Friday, May 14, 2010

The 55% rule may not get 55% support

The government’s proposal that 55% of MPs would be required to vote to dissolve Parliament is fast becoming the controversy of the week, although there’s still uncertainty floating around. Following my quick thoughts yesterday, I’ve now made a transcript of Lib Dem Lord Rennard explaining the thinking behind the 55% proposal [about 8 mins in, available for another 6 days]:

It was a very brave decision for the Liberal Democrats to go into this arrangement, we think in the national interest, and of course we wanted to know the Conservatives couldn’t cut and run any time they thought they could win a general election. But the Conservatives also said they wanted the surety of knowing the Liberal Democrats couldn’t do the same thing either – cut and run, and try and force an early general election.

I’m still trying to get my head around the fact that he really has come out and openly said that they’re rewriting the constitution to suit their own interests based on the fact that they don’t trust one another. Power doesn’t usually create blind, shameless arrogance quite this quickly.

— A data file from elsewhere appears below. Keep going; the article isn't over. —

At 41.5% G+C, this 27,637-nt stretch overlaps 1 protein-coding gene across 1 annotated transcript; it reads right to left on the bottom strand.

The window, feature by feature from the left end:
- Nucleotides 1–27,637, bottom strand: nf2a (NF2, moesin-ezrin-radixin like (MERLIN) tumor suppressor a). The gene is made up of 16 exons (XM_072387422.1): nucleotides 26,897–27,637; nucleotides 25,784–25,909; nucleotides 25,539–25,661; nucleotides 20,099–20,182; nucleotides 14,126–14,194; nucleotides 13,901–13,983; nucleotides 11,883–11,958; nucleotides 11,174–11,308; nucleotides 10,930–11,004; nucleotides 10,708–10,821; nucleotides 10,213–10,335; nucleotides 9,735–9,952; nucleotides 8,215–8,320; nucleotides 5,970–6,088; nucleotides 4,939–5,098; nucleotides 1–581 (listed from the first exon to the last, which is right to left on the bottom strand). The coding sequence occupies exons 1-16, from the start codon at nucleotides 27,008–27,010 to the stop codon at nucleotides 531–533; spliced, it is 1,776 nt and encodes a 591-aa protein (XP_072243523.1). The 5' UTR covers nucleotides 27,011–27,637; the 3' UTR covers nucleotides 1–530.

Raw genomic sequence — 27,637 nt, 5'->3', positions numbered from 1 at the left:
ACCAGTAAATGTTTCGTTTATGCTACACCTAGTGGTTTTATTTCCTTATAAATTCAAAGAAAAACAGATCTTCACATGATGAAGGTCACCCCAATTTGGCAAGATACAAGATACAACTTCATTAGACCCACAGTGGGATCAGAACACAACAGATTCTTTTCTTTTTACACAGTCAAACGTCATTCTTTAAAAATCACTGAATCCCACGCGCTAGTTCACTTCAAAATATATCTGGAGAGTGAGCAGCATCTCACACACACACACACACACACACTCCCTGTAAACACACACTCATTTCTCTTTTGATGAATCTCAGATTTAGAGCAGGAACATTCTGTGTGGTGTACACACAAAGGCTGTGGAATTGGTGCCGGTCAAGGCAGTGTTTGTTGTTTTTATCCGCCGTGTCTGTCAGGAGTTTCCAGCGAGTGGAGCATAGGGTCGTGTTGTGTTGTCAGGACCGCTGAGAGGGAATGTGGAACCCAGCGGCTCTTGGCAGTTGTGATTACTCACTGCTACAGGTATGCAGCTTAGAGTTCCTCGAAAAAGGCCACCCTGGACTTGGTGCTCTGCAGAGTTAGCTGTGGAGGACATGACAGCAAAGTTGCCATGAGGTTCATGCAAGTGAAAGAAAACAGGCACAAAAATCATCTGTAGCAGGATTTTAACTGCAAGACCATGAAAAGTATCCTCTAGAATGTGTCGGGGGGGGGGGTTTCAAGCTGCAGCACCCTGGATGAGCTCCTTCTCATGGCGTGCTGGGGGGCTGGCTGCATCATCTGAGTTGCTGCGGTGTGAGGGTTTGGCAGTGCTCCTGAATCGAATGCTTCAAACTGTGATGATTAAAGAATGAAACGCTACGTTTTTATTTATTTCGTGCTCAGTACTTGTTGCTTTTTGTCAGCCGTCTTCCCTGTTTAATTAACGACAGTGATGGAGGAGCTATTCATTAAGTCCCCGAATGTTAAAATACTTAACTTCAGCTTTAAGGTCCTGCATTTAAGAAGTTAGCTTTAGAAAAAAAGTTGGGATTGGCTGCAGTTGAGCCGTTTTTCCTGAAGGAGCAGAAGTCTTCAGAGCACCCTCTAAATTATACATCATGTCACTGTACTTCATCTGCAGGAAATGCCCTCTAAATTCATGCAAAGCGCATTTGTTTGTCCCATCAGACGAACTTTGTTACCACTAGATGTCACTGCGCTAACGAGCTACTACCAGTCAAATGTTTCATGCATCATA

But here’s another thought: there may not be 55% support for this measure in the Commons, which would surely strip it of any moral credibility.

55% of MPs is 358 (actually 357.5, but I don’t think they allow half votes). Between them, the Tories and Lib Dems have 364. Take out two for the Speaker and a deputy, and they have 362. So only five rebels would be needed to take them below the 55% threshold. Already, there are three:

Three Conservative MPs - Richard Ottoway, Christopher Chope and Charles Walker have raised concerns about it, saying they believe it could be unconstitutional - as it would mean a government that did not have the support of a majority of MPs - 51% - would not fall.

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